Cost of Taking a Deposition Is a Taxable In Arizona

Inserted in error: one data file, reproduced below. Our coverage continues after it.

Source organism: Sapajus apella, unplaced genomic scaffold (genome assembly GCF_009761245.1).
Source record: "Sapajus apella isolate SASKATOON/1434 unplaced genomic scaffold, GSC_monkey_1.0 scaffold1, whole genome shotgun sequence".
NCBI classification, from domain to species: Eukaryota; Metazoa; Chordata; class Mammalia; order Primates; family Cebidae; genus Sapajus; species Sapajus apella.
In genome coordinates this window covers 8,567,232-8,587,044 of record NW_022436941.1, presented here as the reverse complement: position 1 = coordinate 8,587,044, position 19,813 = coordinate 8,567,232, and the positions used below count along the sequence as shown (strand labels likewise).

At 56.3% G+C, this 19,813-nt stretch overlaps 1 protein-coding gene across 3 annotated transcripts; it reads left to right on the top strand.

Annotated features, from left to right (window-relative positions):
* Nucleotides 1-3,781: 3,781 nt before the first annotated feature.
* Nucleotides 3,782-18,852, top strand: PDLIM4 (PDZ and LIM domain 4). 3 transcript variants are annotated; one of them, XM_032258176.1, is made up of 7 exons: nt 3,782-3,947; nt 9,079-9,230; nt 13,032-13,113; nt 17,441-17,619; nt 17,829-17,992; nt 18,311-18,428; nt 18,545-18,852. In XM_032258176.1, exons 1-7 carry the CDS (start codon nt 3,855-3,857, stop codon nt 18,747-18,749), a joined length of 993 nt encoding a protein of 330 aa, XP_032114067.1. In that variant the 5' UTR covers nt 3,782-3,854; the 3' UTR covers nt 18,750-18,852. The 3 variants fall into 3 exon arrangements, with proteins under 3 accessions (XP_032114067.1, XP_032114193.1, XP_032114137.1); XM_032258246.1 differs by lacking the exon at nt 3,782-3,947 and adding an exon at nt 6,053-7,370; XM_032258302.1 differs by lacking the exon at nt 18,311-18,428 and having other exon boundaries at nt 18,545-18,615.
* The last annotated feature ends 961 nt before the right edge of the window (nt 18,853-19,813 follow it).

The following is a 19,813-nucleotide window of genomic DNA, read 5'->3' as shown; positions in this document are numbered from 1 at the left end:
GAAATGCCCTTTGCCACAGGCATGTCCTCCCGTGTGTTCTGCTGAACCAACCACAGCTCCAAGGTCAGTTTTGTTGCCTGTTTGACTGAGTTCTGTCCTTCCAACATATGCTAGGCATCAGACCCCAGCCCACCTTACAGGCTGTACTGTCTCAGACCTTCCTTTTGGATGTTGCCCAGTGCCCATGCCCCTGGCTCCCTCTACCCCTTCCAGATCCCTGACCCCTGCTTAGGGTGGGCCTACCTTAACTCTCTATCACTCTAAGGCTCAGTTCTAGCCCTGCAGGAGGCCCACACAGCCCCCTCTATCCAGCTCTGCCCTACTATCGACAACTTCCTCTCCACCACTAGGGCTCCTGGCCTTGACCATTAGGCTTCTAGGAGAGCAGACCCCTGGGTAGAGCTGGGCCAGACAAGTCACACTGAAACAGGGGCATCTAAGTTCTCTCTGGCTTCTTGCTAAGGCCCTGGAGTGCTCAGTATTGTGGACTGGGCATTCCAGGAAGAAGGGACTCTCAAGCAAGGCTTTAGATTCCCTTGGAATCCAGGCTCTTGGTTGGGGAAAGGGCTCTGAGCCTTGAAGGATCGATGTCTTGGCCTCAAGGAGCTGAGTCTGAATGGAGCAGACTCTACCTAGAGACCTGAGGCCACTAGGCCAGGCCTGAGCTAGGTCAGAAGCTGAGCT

In Arizona the cost of taking a deposition is a taxable cost if it was taken in good faith, even though the deposition is not used."); White v. Frye, 27 Ariz. 447, 451, 234 P. 34, 35 (1925) (interpreting predecessor statute and holding that failure to use a deposition does not "affect the right to costs, unless it appears it was not taken in good faith"); State ex rel. Corbin v. Ariz. Corp. Comm'n, 143 Ariz. 219, 229, 693 P.2d 362, 372 (App. 1984) ("The fact that the depositions were ultimately not used is not dispositive."). By logical extension, a party that seeks to recover the cost of video-recording a deposition need not establish that the recording was actually used in later proceedings. But when a party opts for both a transcript and a video and later seeks to make an opponent financially liable for that election via a request for taxable costs, the necessity and reasonableness of both modes of preservation is a question for the trial court to resolve. In that context, actual use may be a relevant consideration. Other pertinent factors include whether the opposing party objected to both methods of memorializing the deposition, whether the objecting party also purchased both a transcript and video recording, the need for both for appellate purposes, and any witness-specific issues that made dual modes of preservation prudent.